First, the Court concluded that the evidence was sufficient to support the convictions because there were eyewitness accounts, clothing found in his car matched that worn by the robber, and he possessed the same caliber ammunition as would be used in the weapon that the robber brandished.
Second, the Court concluded that the district court did not violate his constitutional right to testify on his own behalf. Although the pro se defendant repeatedly requested to testify, he changed his mind after having off-the-record conversations with his advisory counsel. The record did not rebut the presumption that the defendant made his decision not to testify knowingly and voluntarily, even if he later had second thoughts. And it did not indicate that he had a mistaken belief about his ability to testify.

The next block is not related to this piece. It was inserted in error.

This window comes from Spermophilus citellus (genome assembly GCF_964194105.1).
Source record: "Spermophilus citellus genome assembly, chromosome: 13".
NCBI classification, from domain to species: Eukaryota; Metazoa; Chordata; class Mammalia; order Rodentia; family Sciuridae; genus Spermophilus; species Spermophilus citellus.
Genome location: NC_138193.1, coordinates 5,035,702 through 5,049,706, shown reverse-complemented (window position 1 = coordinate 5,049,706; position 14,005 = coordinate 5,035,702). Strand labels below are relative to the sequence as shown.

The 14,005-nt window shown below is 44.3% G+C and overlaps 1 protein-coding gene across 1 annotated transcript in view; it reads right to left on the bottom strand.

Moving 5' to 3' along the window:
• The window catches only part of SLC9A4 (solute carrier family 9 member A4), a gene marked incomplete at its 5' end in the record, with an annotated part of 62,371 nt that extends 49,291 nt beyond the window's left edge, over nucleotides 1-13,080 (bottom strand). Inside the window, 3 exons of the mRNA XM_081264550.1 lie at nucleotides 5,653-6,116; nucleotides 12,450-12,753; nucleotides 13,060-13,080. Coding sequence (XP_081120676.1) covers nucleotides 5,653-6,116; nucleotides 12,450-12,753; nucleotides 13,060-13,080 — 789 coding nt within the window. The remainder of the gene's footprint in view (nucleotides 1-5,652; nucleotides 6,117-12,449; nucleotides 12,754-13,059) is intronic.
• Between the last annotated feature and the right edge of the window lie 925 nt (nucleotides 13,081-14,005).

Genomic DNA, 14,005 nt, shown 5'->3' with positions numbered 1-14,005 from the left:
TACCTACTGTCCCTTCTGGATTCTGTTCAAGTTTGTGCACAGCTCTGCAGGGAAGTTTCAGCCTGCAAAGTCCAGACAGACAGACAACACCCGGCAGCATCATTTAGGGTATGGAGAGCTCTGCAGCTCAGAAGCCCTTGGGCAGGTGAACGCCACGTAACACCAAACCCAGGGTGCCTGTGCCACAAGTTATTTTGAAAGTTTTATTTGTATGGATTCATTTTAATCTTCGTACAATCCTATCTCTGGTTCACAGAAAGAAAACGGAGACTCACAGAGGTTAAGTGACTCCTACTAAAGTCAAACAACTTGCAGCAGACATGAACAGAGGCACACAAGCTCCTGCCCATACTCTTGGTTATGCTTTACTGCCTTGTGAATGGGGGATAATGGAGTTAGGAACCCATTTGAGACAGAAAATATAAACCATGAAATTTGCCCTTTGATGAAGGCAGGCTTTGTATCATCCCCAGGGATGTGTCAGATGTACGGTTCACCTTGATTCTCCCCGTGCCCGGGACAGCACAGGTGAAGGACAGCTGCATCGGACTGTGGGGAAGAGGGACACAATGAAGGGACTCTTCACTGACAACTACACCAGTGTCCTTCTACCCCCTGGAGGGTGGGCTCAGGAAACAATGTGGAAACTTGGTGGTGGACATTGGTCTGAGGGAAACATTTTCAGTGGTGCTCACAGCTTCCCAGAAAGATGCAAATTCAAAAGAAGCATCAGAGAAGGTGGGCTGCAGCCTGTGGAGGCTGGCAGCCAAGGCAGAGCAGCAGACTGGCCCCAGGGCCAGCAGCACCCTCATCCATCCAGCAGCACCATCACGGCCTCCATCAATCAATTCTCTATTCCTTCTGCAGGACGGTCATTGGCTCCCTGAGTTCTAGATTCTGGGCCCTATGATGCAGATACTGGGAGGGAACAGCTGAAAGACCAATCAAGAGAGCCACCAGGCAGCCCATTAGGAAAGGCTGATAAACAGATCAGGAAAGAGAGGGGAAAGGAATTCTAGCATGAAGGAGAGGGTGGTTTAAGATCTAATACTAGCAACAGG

Third, the Court upheld the imposition of a sentencing enhancement for obstruction of justice--namely, for destroying or concealing material evidence. The Court found that the defendant did far more trying to avoid arrest; rather, he tried to alter his distinctive identifying tattoos that the investigators were looking for, thus destroying material evidence.